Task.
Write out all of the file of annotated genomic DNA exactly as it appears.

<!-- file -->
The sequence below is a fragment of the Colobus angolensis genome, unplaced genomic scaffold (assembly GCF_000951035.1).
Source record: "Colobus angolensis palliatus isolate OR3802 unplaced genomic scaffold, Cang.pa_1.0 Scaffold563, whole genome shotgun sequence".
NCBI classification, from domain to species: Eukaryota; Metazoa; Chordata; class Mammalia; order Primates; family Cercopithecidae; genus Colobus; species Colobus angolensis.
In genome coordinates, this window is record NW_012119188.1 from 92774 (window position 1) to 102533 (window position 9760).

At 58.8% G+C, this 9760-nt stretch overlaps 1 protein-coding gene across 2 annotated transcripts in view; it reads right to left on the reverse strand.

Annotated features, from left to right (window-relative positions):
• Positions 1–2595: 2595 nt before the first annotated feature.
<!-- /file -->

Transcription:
The sequence below is a fragment of the Colobus angolensis genome, unplaced genomic scaffold (assembly GCF_000951035.1).
Source record: "Colobus angolensis palliatus isolate OR3802 unplaced genomic scaffold, Cang.pa_1.0 Scaffold563, whole genome shotgun sequence".
NCBI classification, from domain to species: Eukaryota; Metazoa; Chordata; class Mammalia; order Primates; family Cercopithecidae; genus Colobus; species Colobus angolensis.
In genome coordinates, this window is record NW_012119188.1 from 92774 (window position 1) to 102533 (window position 9760).

At 58.8% G+C, this 9760-nt stretch overlaps 1 protein-coding gene across 2 annotated transcripts in view; it reads right to left on the reverse strand.

Annotated features, from left to right (window-relative positions):
• Positions 1–2595: 2595 nt before the first annotated feature.